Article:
This article is part of MPR‘s coverage of the American Academy of Allergy, Asthma & Immunology annual meeting, taking place in San Francisco, California. Our staff will report on medical research related to asthma, allergy, and other respiratory conditions, conducted by experts in the field. Check back regularly for more news from AAAAI 2019.

SAN FRANCISCO — Peanut oral immunotherapy (POIT) can be a safe and effective treatment for most patients with a peanut allergy, although side effects are common, according to research presented at the American Academy of Allergy, Asthma & Immunology Annual Meeting, held February 22-25, 2019, in San Francisco, California.

POIT has proven effective in desensitizing patients with peanut allergies, however, it has had limited clinical use due to a relatively high frequency of adverse events reported.

Investigators conducted a retrospective chart review of 595 patients to determine the frequency of adverse effects POIT patients experienced at a food allergy treatment center. The participants were aged 3 to 48 years (mean age, 9 years), had a peanut allergy, and had received POIT over the previous 8 years. Investigators analyzed the percentage of patients who experienced adverse effects during the build-up and maintenance phases (tolerating ≥2.5 peanuts per day) of POIT.

During the build-up phase, 85% of patients experienced ≥1 episode of gastrointestinal (GI)-related symptoms, which were mostly mild and included abdominal pain (68%) and oral itch (50%). Up to 46% of patients experienced cutaneous symptoms, 20% experienced respiratory symptoms, and 9% had ≥1 episode of anaphylaxis also during the build-up phase. A total of 87% of patients reached the maintenance phase. These patients experienced fewer gastrointestinal (24%), cutaneous (14%), and respiratory (6%) symptoms.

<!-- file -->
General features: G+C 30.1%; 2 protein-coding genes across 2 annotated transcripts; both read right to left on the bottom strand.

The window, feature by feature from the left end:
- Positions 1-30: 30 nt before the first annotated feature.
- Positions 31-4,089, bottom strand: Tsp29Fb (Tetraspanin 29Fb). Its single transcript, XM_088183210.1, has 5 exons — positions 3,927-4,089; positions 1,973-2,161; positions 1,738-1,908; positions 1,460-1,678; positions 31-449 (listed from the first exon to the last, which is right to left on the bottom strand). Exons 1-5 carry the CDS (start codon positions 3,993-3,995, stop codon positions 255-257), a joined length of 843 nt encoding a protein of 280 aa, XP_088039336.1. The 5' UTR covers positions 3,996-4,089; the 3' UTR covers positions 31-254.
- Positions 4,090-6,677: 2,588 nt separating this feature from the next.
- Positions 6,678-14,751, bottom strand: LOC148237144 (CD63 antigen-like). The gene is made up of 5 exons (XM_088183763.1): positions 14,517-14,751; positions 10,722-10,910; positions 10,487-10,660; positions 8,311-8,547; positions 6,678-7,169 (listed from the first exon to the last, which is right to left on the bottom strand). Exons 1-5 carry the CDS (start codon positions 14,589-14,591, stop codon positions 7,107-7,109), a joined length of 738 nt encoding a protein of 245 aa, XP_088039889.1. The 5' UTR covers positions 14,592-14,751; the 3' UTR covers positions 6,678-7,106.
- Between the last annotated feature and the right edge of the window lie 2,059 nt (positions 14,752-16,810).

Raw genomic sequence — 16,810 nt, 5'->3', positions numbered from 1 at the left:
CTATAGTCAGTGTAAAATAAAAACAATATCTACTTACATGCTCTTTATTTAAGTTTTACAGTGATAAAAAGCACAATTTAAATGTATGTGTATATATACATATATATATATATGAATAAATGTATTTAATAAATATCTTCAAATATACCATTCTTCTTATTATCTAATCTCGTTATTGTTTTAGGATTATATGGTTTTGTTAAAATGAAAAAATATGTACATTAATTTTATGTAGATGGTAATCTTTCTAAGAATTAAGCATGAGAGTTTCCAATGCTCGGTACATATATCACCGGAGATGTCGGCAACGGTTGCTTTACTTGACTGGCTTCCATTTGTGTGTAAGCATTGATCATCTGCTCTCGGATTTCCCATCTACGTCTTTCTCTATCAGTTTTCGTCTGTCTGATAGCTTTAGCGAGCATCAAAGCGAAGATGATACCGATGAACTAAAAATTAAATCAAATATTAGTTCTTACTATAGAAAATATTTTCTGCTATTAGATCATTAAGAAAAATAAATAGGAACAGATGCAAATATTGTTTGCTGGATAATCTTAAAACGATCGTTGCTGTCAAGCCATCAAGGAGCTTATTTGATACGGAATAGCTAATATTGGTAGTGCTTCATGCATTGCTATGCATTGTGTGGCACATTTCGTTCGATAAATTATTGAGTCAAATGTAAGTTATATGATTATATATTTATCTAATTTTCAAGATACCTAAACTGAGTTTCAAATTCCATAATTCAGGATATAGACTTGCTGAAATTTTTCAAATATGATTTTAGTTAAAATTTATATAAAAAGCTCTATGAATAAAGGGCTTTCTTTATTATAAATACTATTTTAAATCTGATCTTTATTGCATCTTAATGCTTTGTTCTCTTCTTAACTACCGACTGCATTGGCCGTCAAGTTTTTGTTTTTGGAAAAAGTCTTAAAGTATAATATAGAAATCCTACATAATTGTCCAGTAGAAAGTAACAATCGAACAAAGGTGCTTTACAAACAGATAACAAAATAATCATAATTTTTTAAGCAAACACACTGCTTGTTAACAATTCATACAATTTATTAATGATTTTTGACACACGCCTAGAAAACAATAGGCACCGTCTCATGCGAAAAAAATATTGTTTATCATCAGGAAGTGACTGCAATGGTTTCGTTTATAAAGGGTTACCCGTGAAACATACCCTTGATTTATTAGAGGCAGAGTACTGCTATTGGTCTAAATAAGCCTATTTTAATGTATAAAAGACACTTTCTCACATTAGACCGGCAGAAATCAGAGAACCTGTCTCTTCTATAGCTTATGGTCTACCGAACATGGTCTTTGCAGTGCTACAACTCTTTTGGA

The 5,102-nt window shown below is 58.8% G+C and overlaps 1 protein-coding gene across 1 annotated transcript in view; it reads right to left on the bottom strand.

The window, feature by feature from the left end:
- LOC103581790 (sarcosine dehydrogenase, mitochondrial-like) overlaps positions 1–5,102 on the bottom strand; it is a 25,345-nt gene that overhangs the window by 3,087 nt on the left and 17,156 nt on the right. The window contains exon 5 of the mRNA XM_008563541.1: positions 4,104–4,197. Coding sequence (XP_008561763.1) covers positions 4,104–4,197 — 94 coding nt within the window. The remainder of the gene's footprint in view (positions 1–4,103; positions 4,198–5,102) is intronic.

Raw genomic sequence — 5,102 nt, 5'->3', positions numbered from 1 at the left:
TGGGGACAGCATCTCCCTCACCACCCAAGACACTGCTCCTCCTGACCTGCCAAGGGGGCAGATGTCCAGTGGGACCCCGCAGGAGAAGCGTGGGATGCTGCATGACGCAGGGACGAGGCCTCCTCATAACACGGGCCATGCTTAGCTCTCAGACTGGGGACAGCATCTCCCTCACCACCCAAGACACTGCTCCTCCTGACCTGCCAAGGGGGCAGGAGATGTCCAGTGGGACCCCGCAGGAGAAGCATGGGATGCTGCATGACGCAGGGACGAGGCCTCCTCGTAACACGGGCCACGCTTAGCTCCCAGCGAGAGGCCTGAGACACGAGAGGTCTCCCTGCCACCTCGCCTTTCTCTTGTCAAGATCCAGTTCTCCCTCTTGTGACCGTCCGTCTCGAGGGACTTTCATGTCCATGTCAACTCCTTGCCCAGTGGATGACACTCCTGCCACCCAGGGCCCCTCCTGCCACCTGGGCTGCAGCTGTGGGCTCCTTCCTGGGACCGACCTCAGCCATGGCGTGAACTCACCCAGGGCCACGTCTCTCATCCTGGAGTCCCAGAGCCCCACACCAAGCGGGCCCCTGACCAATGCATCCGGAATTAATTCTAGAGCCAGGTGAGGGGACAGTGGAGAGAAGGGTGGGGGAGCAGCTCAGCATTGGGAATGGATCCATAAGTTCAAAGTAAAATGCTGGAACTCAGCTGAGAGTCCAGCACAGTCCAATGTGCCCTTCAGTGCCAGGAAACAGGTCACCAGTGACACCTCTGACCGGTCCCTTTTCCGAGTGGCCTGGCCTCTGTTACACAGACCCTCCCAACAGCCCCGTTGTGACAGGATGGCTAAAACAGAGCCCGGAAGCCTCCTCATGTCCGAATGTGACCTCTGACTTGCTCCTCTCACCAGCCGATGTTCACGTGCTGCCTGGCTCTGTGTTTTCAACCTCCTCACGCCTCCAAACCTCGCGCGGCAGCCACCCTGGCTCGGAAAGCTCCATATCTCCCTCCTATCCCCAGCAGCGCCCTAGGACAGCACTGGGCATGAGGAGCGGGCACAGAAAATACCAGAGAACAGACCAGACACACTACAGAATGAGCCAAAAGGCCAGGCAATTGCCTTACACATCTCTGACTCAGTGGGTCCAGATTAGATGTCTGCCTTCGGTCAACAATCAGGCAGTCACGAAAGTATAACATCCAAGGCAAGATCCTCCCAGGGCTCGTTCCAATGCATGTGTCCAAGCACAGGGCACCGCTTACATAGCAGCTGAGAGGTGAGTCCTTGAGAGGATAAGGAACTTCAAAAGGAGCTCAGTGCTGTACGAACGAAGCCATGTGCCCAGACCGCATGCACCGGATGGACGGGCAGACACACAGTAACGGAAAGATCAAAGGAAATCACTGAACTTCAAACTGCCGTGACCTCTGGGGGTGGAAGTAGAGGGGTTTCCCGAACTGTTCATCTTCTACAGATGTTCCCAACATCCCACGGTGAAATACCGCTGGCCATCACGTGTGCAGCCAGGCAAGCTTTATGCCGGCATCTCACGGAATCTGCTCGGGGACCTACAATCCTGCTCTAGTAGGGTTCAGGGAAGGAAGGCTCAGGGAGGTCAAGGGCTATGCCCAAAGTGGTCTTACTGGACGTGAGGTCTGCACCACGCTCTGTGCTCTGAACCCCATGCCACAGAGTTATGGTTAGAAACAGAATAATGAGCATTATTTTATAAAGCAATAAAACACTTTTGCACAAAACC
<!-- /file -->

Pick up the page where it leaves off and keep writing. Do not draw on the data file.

However, 17% of patients experienced ≥1 episode of anaphylaxis during the maintenance phase. Of those patients who experienced anaphylaxis, 20% experienced exercise-induced anaphylaxis. None of the patients were hospitalized and no patients died. A total of 8 patients (1.3%) developed eosinophilic esophagitis during the immunotherapy treatment.

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The researchers concluded that although POIT may be safe and effective in most patients with peanut allergies, mild gastrointestinal and cutaneous symptoms were common and anaphylaxis occurred in build-up and maintenance stages. Physicians should be aware of the possible adverse effects of POIT in patients with peanut allergies and discuss this information with patients considering POIT.

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Rubin TN, Patel S, Lee JO, et al. Frequency of allergic symptoms during build-up and maintenance phases of peanut oral immunotherapy. Presented at: American Academy of Allergy, Asthma & Immunology Annual Meeting 2019; February 22-25, 2019; San Francisco, CA. Abstract 808.